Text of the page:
This section addresses the representation of men and masculinity in the media. It covers topics such as media stereotypes of masculinity, how children see masculinity portrayed in media, how various media contribute to stereotypes of masculinity, and male authority in media news coverage, and it addresses the role that the media play in shaping attitudes about masculinity.
Although many concerns remain about how women are represented in media, there are signs that things are changing. Roles for women on television, in particular, have become much more varied and complex in the last decade, ranging from tough and take-charge characters such as Starbuck on Battlestar Galactica and Detective Kate Beckett on Castle to more realistic, but still powerful characters such as Parks and Recreation’s Leslie Knope.
Here stands the spring whom you have stain’d with mud,
This goodly summer with your winter mix’d.
You kill’d her husband, and for that vile fault
Two of her brothers were condemn’d to death,
My hand cut off and made a merry jest;
Both her sweet hands, her tongue, and that more dear
Than hands or tongue, her spotless chastity,
Inhuman traitors, you constrain’d and forced.
Titus Andronicus, Act 5, Sc. II.
We all know the stereotypes—the femme fatale, the supermom, the sex kitten, the nasty corporate climber. Whatever the role, television, film and popular magazines are full of images of women and girls who are typically white, desperately thin, and made up to the hilt—even after slaying a gang of vampires or dressing down a Greek phalanx.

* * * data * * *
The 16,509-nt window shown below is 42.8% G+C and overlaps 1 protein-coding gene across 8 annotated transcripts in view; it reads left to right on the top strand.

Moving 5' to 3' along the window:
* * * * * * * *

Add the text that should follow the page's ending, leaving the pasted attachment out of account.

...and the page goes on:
Given the high likelihood that youth are going to come across or seek out online pornography at one point or another, not to mention the many messages they receive about sex through other media, it is important that parents take an active role in their kids’ Internet use and start talking to them about healthy relationships and sexuality at early ages to help them contextualize and make decisions about what they’re seeing online.
Questions about media violence have populated the headlines for almost as long as mass media has existed. Every few years, there’s a new line up of suspects: music, video games, television shows, and movies.
Television is an inescapable part of modern culture. We depend on TV for entertainment, news, education, culture, weather, sports—and even music, since the advent of music videos.
Most of us have happy memories of watching television with our families when we were young. But what was once a simple shared pastime has become an increasingly complex—and sometimes problematic part of modern family life.
In this section we outline how skills and competencies for digital literacy and media literacy intersect and provide us with essential skills for playing, learning and working as citizens of the digital world.
Families, friends, teachers, and community leaders all play a role in helping boys define what it means to be a man. Mainstream media representations also play a role in reinforcing ideas about what it means to be a “real” man in our society. In most media portrayals, male characters are rewarded for self-control and the control of others, aggression and violence, financial independence, and physical desirability.